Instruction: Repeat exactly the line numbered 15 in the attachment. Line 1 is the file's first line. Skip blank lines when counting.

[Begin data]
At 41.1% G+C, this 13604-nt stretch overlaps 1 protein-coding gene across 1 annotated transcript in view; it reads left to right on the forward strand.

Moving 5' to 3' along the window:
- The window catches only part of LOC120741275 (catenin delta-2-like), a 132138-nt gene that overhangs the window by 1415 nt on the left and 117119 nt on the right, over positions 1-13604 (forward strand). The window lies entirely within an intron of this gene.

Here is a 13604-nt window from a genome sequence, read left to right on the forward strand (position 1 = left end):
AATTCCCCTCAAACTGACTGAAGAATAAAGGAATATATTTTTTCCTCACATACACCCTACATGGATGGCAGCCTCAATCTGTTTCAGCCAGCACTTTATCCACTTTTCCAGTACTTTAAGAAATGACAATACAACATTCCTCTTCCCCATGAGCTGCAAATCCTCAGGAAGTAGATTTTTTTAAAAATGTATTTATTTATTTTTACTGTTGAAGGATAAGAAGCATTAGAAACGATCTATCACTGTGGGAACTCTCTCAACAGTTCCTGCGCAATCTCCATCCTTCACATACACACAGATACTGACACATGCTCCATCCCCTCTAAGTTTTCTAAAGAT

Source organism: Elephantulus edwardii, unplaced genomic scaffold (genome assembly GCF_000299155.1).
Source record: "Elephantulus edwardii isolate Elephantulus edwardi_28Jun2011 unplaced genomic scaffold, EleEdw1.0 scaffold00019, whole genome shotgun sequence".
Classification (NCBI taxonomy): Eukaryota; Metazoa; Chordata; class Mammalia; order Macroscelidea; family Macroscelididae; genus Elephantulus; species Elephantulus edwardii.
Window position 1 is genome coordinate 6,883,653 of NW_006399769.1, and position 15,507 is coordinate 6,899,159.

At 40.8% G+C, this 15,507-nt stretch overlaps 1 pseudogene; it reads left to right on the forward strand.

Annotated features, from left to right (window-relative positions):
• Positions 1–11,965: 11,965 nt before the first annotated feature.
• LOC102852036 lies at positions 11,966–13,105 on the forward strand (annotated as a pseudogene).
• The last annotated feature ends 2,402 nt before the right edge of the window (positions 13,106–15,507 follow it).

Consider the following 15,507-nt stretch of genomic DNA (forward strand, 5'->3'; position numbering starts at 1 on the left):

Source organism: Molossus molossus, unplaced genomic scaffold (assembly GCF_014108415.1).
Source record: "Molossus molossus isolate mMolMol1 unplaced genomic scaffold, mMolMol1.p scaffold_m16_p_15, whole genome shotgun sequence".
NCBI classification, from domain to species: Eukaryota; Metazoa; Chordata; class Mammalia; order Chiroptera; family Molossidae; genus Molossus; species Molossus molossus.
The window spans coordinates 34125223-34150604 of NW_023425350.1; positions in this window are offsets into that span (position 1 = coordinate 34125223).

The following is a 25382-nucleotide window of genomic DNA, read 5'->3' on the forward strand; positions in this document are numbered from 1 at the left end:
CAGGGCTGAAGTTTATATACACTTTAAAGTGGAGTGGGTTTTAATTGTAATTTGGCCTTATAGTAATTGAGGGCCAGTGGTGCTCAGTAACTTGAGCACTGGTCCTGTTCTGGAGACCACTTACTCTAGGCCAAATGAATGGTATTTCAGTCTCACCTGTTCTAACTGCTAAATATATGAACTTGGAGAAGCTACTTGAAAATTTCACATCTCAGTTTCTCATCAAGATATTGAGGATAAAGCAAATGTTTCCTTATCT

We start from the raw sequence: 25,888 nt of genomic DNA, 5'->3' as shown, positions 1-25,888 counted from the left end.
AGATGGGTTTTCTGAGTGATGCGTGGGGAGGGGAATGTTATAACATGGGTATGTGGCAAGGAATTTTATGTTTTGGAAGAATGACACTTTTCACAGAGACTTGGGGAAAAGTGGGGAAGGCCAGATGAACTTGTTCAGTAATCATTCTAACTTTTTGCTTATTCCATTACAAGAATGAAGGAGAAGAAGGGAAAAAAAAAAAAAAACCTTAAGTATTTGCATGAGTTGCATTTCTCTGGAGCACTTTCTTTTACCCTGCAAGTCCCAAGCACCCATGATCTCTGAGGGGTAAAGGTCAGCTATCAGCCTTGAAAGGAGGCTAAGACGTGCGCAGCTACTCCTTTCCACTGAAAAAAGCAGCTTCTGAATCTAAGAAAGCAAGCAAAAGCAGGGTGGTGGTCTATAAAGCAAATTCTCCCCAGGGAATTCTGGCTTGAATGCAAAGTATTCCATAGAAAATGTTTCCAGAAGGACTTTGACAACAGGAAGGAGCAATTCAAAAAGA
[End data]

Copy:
Consider the following 15,507-nt stretch of genomic DNA (forward strand, 5'->3'; position numbering starts at 1 on the left):